5 health benefits of ginger

A culinary spice and medicinal marvel, our expert nutritionist Jo Lewin explains why ginger is good for you. Also read our tips on finding and storing it plus some recipe suggestions.

What is ginger?

Ginger belongs to the same family as turmeric and cardamom, and from ancient India and China to Greece and Rome, the rhizome (root) of ginger has been revered. Gingerbread, ginger beer and preserved ginger are all familiar products, but ginger is more than a seasoning – its medicinal properties have been valued and used throughout the ages.


Discover our full range of health benefit guides and read about the health benefits of ginger tea. Then check out some of our delicious ginger recipes and gingerbread recipes.

Here are 5 health benefits of ginger

1. Soothing cold symptoms and warming up

Ginger tea is great to drink when you feel a cold coming on. It’s a diaphoretic tea, meaning it will warm you from the inside and promote perspiration – so it’s just as good when you simply need to warm up.

2. Alleviates mild nausea and morning sickness

Ginger root has also been anecdotally reported to reduce the symptoms associated with motion sickness, including dizziness, nausea, vomiting and cold sweating. This could extend to people undergoing surgery and chemotherapy-related nausea, although further studies are required. Ginger has most widely been used to treat the nausea and vomiting associated with mild pregnancy sickness. However, check with your GP or midwife to ensure it is appropriate for you.

To make ginger tea for nausea 
Steep 20-40g of fresh, sliced ginger in a cup of hot water. Add a slice of lemon or a drop of honey to sweeten, if you like.

3. Having medicinal benefits for skin

The many curative properties of ginger have been widely researched. When used on the skin, it can stimulate circulation and soothe burns.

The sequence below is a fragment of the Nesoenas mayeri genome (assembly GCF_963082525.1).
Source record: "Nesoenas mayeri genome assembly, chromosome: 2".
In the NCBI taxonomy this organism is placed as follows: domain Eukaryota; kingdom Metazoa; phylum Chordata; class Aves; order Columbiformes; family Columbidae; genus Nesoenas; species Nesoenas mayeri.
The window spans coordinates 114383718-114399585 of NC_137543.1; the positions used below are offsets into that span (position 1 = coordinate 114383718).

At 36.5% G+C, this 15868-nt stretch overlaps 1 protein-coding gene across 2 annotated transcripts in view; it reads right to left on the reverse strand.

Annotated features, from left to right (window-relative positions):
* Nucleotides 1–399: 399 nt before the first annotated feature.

As a diaphoretic, it encourages perspiration and can therefore be used to help treat feverish conditions such as influenza or colds.

4. Helps relieve pain

The root, the part of the plant most widely used in alternative forms of medicine, is rich in volatile oils that contain the active component gingerol. This potent anti-inflammatory compound is believed to explain why people with osteoarthritis or rheumatoid arthritis experience reductions in their pain levels and improvements in their mobility when they consume ginger regularly. Gingerols inhibit the formation of inflammatory cytokines, or chemical messengers of the immune system.

5. Soothes digestive system

Ginger has a long tradition of being very effective in alleviating discomfort and pain in the stomach. It’s regarded as an excellent carminative, a substance that promotes the elimination of excessive gas from the digestive system, and soothes the intestinal tract. Colic and dyspepsia respond particularly well to ginger.

How to identify ginger

The ginger plant is a creeping perennial with thick, tuberous underground stems that can grow up to one metre in height. Cultivated mainly in tropical countries, Jamaican ginger – a paler variety – is regarded as the best variety for culinary use. According to Chinese tradition, dried ginger tends to be hotter than fresh.

Origins of ginger